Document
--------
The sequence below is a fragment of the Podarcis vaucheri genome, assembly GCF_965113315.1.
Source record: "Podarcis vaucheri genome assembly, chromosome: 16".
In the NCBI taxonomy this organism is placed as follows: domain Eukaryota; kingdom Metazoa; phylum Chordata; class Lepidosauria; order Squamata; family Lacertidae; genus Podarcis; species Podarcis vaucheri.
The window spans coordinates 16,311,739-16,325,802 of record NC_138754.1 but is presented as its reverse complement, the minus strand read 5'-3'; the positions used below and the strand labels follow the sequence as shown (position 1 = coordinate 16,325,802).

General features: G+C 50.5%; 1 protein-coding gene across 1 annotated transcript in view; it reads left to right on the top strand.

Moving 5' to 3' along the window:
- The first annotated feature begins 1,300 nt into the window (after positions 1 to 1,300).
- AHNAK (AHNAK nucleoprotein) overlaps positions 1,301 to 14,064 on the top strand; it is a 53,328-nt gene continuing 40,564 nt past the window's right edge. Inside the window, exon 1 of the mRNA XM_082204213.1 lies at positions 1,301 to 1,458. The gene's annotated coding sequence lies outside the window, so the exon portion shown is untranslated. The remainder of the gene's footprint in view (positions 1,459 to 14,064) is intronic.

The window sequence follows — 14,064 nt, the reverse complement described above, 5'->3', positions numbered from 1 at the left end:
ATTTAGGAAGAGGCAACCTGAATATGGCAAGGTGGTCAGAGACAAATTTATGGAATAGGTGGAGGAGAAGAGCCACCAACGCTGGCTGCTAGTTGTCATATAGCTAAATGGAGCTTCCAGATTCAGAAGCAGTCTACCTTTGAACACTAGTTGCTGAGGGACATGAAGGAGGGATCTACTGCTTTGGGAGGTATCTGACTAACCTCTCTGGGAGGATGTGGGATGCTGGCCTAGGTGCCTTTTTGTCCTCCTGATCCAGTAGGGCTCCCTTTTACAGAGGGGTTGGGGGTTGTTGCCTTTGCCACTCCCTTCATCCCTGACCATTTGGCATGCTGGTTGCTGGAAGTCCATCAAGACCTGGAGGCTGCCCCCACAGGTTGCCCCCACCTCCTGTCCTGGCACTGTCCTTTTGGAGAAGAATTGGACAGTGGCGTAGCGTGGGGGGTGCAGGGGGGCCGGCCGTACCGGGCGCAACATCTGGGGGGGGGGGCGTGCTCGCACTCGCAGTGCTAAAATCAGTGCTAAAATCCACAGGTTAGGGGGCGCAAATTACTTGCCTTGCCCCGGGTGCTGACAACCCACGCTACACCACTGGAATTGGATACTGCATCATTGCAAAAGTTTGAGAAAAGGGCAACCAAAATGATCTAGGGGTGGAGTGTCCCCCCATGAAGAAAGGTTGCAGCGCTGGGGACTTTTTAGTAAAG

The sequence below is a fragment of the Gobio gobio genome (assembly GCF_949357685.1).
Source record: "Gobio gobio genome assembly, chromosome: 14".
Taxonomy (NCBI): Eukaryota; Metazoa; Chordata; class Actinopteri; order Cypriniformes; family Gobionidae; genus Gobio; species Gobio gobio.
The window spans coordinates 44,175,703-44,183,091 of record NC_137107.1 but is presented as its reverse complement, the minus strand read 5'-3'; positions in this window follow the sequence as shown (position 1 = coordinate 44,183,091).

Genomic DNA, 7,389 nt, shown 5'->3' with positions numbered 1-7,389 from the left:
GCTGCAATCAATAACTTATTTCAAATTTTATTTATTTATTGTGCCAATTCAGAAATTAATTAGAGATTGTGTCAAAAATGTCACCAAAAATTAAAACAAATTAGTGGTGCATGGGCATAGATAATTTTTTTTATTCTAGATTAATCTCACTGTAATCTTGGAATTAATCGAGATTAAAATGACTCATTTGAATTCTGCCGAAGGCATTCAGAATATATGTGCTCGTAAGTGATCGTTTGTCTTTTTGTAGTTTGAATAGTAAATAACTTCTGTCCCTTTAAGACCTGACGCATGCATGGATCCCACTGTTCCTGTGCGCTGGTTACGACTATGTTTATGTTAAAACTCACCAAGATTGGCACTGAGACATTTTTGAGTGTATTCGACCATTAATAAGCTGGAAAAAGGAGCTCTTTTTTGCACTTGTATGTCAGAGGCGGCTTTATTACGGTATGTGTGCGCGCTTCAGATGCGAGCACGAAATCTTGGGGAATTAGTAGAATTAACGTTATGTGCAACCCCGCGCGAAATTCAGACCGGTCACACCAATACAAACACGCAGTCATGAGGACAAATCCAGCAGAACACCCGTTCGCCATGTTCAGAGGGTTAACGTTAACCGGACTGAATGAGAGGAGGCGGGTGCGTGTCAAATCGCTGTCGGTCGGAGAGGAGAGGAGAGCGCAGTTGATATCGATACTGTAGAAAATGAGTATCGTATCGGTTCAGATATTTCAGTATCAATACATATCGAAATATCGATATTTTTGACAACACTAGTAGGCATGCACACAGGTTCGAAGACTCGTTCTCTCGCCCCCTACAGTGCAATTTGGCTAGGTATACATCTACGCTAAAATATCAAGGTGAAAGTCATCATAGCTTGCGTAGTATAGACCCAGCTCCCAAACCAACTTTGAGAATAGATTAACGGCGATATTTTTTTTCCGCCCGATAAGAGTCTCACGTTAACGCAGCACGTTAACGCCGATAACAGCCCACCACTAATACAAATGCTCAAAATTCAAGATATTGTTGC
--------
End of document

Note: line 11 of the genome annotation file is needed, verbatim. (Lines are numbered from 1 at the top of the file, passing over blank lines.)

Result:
The sequence below is a fragment of the Gobio gobio genome (assembly GCF_949357685.1).